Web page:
David Didau

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So far David Didau has created 924 blog entries.

Using tenor, vehicle and ground to analyse metaphors

2022-03-01T21:43:46+00:00February 2nd, 2022|English|

It's vanishingly rare to encounter a student in secondary school who doesn't know what a metaphor is. That said, it's equally rare to find students who are able to define what a metaphor actually is. When pressed, they tend to say things like, "It when to say something is something else," or "It's saying something is something it isn't," or, even more commonly, "I know what it is but I don't know how to explain it." Does any of this matter? After all, if students can spot a metaphor - and they usually can - why do they need to provide [...]

The problem with marking and how to solve it

2023-02-12T10:13:52+00:00January 31st, 2022|workload|

Every teacher - particularly English teachers - has huge existential guilt about marking. When I worked full time as a teacher marking was the first thing to go when the stress inevitably piled up. And if we excoriate ourselves sufficiently to make sure mock exams and termly assessments receive sufficient attention, who's got time to keep up with all those Key Stage 3 books?, There are only so many hours in the day and the only way to survive the brutal realities of teaching is to make correspondingly brutal choices. Pretty everything teachers do has value, but it's unavoidably true [...]

The shape of assessment

2021-12-31T18:47:44+00:00December 31st, 2021|assessment, curriculum|

As we should all now be aware, there are no external audiences interested in schools' internal data. If we're going to go to the trouble of getting students to sit formal assessments on which we will collect data, we should be very clear about the purpose both of the assessments and the data they produce. On the whole, the purpose of assessment data appears to be discriminating between students. The purpose of GCSEs, SATs, A levels and other national exams is to discriminate between students - to determine each individual's performance into a normally distributed rank order and then assign grades [...]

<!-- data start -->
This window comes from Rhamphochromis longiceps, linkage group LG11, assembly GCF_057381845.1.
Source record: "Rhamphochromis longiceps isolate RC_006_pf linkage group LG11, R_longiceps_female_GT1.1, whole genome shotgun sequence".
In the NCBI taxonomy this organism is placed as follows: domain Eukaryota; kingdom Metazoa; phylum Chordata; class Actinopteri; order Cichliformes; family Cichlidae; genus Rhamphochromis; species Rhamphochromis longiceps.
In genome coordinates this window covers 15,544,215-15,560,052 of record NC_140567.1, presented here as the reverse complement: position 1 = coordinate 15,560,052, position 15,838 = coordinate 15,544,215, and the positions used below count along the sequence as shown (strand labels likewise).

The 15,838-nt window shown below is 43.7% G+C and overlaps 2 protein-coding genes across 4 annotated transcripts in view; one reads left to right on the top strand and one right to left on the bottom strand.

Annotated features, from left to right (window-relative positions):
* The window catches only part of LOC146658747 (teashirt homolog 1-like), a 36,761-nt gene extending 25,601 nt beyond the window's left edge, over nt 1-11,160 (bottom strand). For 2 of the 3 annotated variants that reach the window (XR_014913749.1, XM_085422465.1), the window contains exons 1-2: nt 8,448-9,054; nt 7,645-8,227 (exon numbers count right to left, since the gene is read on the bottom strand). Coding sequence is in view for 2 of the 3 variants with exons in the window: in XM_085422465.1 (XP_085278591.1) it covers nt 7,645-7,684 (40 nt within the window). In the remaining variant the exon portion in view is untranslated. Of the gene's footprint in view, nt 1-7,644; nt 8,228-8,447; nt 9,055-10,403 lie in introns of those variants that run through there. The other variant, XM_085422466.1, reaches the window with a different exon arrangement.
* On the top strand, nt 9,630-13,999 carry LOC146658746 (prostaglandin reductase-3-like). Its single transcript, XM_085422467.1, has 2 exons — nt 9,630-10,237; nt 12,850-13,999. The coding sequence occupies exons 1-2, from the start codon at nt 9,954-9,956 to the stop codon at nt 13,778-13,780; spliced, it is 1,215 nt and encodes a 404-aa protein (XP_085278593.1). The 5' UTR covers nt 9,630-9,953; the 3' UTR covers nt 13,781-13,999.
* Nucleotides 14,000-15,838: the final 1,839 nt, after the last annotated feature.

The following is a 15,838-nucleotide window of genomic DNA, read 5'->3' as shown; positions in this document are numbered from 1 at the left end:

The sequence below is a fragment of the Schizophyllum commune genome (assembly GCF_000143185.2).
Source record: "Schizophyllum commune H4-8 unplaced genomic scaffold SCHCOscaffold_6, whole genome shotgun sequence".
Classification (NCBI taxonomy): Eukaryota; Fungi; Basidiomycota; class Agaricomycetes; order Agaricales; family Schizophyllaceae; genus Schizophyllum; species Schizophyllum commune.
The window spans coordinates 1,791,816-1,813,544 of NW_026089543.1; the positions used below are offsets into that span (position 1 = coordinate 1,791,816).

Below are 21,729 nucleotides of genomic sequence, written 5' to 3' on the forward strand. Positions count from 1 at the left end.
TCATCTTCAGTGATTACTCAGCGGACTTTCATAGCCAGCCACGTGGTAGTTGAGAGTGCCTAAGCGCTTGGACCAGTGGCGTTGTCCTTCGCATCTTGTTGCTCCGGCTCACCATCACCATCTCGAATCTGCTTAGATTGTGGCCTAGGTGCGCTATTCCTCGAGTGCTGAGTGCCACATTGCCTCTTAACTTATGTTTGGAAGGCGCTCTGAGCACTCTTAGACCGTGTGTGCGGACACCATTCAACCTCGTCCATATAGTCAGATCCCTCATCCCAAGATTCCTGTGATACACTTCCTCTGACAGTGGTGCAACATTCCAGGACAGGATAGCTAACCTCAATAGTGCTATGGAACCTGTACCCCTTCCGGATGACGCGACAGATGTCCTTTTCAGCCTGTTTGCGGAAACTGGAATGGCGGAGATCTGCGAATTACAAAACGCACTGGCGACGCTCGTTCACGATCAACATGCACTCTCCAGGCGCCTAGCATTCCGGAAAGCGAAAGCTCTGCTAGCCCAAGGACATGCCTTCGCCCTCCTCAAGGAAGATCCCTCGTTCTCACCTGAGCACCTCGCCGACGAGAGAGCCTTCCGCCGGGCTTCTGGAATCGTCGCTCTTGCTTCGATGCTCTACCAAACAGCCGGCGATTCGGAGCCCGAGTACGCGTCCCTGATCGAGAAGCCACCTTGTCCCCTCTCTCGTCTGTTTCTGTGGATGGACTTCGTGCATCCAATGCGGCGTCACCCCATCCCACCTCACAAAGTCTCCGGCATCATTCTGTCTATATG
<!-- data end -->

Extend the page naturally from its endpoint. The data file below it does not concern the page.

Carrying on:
How should we teach students to interpret texts?

2021-12-17T14:00:44+00:00December 12th, 2021|English|

The default approach to so much English teaching is to present students with a text and then say some version of, "What do you think of this?" If you're fortunate enough to teach in a selective setting with advantaged students, then this must be a very rewarding way to go about things. The students make their thoughtful suggestions, respectfully challenge each other, and hone their interpretation though the lively cut and thrust of classroom debate. I've never taught in such an environment. Sadly though, this didn't stop me taking a pretty similar approach with my students. Neither did it prevent me [...]